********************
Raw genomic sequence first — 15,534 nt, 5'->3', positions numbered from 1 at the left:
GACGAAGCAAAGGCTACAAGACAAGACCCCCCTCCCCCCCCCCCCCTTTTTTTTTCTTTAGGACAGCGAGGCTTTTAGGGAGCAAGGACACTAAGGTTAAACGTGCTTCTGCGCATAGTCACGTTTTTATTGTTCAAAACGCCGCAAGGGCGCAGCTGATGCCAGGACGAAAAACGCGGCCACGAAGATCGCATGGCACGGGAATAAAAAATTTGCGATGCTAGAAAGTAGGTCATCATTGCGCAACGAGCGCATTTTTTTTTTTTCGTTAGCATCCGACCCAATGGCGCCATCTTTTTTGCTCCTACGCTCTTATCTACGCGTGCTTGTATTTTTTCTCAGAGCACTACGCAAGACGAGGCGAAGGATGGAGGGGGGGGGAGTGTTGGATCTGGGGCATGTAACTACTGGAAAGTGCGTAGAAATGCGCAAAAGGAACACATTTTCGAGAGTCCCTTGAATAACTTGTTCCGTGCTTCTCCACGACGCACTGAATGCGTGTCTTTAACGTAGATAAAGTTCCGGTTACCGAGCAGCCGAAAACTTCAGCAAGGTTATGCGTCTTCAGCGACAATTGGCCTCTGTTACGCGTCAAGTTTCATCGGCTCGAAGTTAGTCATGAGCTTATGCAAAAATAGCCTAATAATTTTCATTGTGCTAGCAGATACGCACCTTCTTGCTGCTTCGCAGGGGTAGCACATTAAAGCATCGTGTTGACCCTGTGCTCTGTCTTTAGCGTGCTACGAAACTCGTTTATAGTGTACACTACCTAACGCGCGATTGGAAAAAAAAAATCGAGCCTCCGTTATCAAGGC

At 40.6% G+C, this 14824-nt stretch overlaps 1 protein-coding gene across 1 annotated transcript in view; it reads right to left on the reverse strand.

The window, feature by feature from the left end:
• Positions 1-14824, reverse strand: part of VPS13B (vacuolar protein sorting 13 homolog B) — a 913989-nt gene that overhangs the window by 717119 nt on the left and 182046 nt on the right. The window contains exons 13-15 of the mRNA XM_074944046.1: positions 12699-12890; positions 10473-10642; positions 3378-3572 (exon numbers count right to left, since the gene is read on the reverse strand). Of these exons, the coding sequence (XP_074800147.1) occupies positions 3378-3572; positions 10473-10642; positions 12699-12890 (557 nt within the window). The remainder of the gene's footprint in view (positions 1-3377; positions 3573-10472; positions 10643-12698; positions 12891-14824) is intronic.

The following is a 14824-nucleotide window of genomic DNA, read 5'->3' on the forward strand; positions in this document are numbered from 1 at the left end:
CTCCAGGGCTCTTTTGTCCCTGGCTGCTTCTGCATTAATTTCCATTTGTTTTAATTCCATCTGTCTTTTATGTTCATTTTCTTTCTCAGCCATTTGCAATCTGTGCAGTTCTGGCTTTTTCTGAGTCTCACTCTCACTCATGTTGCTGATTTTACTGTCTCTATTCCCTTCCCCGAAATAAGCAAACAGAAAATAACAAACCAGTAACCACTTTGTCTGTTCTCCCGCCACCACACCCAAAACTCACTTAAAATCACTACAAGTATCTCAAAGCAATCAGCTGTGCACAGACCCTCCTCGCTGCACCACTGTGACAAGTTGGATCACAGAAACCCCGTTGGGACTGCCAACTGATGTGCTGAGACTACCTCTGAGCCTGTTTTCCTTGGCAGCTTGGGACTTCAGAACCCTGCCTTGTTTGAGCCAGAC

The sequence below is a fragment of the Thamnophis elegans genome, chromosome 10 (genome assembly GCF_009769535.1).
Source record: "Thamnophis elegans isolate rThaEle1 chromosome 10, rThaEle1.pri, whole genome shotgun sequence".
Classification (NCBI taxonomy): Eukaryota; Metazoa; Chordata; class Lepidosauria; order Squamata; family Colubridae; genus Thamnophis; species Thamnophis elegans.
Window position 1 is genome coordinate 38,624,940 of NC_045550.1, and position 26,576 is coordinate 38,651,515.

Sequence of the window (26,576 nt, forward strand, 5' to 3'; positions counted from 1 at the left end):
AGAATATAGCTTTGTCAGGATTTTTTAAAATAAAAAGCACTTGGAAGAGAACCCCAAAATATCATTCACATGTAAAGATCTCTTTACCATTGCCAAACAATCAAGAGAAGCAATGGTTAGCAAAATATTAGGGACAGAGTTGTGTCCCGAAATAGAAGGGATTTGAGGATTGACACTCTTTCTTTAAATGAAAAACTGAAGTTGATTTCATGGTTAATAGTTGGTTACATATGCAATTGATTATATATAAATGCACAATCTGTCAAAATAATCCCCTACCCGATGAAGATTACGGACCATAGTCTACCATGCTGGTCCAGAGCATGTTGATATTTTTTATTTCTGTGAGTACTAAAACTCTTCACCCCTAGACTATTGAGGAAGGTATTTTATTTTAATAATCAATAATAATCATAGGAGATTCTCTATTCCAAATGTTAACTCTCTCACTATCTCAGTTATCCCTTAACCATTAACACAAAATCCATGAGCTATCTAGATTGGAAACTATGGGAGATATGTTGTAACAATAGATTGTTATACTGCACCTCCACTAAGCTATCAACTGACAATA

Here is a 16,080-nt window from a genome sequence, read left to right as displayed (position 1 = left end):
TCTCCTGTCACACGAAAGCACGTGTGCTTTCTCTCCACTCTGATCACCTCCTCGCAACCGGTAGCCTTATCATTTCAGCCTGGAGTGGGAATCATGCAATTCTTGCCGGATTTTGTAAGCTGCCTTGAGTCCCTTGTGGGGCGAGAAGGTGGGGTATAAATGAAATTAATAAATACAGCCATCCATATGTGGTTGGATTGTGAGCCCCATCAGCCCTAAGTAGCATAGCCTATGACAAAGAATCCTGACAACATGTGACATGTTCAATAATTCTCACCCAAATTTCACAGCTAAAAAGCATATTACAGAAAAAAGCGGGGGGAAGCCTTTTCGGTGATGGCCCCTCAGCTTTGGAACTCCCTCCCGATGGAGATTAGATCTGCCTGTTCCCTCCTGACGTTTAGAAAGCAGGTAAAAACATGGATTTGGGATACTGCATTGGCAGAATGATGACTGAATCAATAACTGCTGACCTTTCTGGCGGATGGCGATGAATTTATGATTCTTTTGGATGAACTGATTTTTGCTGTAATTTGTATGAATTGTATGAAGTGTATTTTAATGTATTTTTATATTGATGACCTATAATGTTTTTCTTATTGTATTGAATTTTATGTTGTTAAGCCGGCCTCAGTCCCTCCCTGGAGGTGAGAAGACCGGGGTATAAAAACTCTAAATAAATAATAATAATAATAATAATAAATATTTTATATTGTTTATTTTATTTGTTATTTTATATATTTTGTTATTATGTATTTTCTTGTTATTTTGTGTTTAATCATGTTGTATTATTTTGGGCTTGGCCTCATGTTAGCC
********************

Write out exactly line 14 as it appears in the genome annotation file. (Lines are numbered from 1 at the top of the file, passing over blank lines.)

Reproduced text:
Here is a 16,080-nt window from a genome sequence, read left to right as displayed (position 1 = left end):